To Magersfontein
On 20 November 1899, General Cronja's Boer forces, including the Scandinavian company, started moving in order to prevent the British under Lord Methuen from relieving the besieged town of Kimberley. The Company, by then in good control of their horses, made the ride back to Klerksdorp in half the time they had initially covered the distance (Uddgren, 1924, p 28).

In Klerksdorp, fifteen new volunteers, brought there by Mr Uggla, joined the Company, which then moved by train to Edenburg and from there to Jacobsdal on horseback. The Company was ordered to join General de la Rey at Scholtznek and, on the way, to serve as an escort for two Krupp field guns (Uddgren, 1924, pp 29ff).

In Scholtznek, there followed a period of rest, during which the Company underwent additional training, while demolition teams were sent out to blow up the railway line to Kimberley. After scoring some success with this, General Cronje presented the Scandinavian company with a donkey-wagon loaded with explosives and trench tools (Uddgren, 1924, p 33). A demolition team of ten volunteers, headed by two Finnish experts, drove out with the wagon and mined the railway in two places about 20 km south of the Modder River (Uddgren, 1924, p 33).

After that, reconnaissance carried out on 6 December showed that the British forces were closing in. General de la Rey persuaded General Cronje to take up a defensive position at Magersfontein on 8 December and, two days later, the General inspected the Scandinavian company. On 10 December, Captain Flygare and two troops carried out reconnaissance. During the night of 10/ 11 December, approximately half of the Scandinavians manned an advanced outpost and the rest entrenched their defensive positions some 1,5 km further north-east (Uddgren, 1924, p 43).

Scandinavians in the battle of Magersfontein
The fight for the Scandinavian outpost at Magersfontein began on 11 December 1899 at 03.15 and was apparently a mistake. At about 02.00, General Cronje had ordered Commandant Tolly de Beer to abandon the outposts, but this instruction had not been communicated to the Scandinavians (Uddgren, 1924, p 46). The Scandinavians repulsed the first British attack, but a second followed at 06.15 and lasted for half an hour. Captain Flygare was one of the first to be killed and Lieutenant Stalberg was wounded three times. Before losing consciousness, he ordered the troop to abandon the outpost. Lieutenant Baerentzen was also out of action, having been wounded twice (Uddgren, 1924, pp 47f). Lieutenant-Quartermaster Appelgren was not at the outpost, but was wounded in the main defence line and died some days later. Only one officer remained, namely Lieutenant-Quartermaster Claudelin (Uddgren, 1924, p 86).

Sources differ on the strength of the Scandinavian outpost at Magersfontein. British sources sometimes claim that there were eighty men there, while Scandinavian sources state that there were either 49 or 52 men. The writer believes that the correct number is probably 52, based on the number of names that have been identified (see Appendix).

Erland Mossberg (later Colonel), who was Swedish Military Attache with the British Forces during the Anglo-Boer War, writes (1943, p 92) that there were 26 Swedes, 11 Danes, 7 Finns, 4 Norwegians and 3 of unknown nationality. He also writes that the number of men killed in action was 15 Swedes, 4 Danes, 3 Finns, 3 Norwegians and 2 others, totalling 27. By comparing different sources, the writer has, however, found that the correct statistics are likely to be as follows:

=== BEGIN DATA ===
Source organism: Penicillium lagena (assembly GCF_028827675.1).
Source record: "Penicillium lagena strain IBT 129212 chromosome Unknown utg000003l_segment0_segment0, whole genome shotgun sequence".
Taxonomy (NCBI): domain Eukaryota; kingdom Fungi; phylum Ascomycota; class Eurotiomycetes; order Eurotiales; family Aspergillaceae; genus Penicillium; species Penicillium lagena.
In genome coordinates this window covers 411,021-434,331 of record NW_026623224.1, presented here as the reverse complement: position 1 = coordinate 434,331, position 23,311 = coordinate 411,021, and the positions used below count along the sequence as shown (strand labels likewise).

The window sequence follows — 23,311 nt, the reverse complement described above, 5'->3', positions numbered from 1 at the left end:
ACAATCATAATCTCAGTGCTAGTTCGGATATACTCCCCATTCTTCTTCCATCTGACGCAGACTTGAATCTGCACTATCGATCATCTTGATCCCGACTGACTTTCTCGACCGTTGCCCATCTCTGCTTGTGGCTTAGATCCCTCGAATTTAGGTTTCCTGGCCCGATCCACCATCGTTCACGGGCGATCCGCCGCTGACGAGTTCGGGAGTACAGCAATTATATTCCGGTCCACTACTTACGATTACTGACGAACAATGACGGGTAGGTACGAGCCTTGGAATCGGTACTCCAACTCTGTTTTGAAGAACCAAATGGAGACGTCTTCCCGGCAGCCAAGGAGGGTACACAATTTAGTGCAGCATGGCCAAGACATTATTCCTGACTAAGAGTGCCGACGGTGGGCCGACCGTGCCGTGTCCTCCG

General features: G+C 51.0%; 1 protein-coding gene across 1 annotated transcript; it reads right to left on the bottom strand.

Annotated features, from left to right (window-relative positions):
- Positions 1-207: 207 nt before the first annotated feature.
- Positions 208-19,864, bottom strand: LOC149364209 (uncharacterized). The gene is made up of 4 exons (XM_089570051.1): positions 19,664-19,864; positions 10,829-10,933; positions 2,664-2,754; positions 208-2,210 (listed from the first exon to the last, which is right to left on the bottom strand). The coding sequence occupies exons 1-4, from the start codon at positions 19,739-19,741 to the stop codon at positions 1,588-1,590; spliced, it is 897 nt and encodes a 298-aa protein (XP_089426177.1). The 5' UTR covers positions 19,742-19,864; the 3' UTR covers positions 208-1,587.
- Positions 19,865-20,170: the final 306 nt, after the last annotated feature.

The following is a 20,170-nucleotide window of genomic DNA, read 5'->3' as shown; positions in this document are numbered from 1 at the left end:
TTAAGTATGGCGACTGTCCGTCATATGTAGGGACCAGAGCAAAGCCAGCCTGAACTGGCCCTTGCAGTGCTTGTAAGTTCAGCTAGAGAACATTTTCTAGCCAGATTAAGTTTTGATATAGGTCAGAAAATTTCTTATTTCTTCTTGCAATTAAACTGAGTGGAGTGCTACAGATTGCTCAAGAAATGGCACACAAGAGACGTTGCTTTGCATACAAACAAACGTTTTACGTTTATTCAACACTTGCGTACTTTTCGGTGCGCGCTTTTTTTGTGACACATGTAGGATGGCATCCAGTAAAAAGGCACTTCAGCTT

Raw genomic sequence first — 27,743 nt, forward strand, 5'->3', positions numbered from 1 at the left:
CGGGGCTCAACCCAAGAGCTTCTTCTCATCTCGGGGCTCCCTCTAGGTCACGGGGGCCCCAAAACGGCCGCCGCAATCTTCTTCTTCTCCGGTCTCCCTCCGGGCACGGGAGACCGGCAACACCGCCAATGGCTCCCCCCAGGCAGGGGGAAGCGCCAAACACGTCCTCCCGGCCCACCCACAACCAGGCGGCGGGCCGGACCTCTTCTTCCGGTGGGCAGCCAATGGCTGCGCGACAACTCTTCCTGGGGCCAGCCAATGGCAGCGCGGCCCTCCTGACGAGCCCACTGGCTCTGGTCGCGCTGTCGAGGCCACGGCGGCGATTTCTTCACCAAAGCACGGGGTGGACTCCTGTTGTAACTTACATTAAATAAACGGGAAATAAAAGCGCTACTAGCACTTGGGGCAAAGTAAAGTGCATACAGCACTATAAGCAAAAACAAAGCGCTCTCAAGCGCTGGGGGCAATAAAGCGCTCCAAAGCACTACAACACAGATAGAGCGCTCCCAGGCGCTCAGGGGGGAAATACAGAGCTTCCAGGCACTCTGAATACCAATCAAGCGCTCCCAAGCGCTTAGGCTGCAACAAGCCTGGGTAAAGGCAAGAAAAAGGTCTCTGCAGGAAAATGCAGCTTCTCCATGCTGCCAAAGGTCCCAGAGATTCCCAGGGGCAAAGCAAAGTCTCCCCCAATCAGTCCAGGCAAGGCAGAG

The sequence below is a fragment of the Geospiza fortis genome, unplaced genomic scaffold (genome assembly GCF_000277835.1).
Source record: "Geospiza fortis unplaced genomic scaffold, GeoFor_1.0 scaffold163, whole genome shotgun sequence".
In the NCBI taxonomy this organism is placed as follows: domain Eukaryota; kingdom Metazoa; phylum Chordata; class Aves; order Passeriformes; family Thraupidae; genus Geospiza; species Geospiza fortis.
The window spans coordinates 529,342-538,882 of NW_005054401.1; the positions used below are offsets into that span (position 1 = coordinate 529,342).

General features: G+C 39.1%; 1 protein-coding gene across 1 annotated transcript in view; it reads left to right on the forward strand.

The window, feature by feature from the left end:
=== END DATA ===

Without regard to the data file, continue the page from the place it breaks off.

In an appendix below, the writer has listed these volunteers by name, thus finding that the Company lost 39 men killed or taken prisoner, while eleven managed to escape to the main defence lines (Gustafsson and Viklund 1910, p 63, list eight volunteers who managed to escape; see also Uddgren, 1924, pp 86f). On 12 December, the Scandinavian Ambulance found eighteen dead and two severely wounded on the battlefield. The wounded were the Finns, Sergeant Nils Viklund and volunteer Otto Backman. The other wounded had been collected by the British forces (Uddgren, 1924, p 53). Mr Uggla had sent Mr Hansen Stormoen from the Johannesburg Committee to assist the Company. Three graves were dug and the only remaining officer, Lieutenant-Quartermaster Claudelin, carried out the funeral (Uddgren, 1924, p 53).

Following the heavy losses sustained at Magersfontein on 11 December 1899, it was decided to dissolve the Company in favour of enabling the survivors to join a Boer commando. However, nothing had yet been done, when four days later, the news of another Boer victory was brought in, namely that of Colenso in Natal. The British advance had been halted and at Magersfontein there was a period of rest that lasted into February 1900 (Uddgren, 1924, p 56).

Meanwhile, Mr Uggla had continued recruiting and on 20 January 1900, another twenty volunteers arrived from Pretoria under the command of Captain Jens Friis, a Dane. The decision to disband the Company was abandoned; instead, the unit would be reorganised as follows (Uddgren, 1924, pp 56, 86-8; and Kerfve, 1900, p 119).

In February 1900 the British began advancing again, but instead of attacking the Magersfontein positions, they tried to outflank them. Late on 15 February, General Cronje began to evacuate the positions and move north. However, the Scandinavians' horses were on a farm that was taken by the British before most of them had been collected. Thus, the Company had to travel by foot (Uddgren, 1924, p 57). During this period, three volunteers were lost. One was the Dane, Ludwig Rubech, who was wounded on 14 February and later died on 17 March 1900, although it is not known if he died from the wounds or from disease (Uddgren, 1924, pp 61,88). On 15 February, Swedish Corporal John Rudolf Ruthstrom was killed near Jakobsdal and his fellow countryman, Wilhelm Stolze, was taken prisoner (Uddgren, 1924, pp 86f).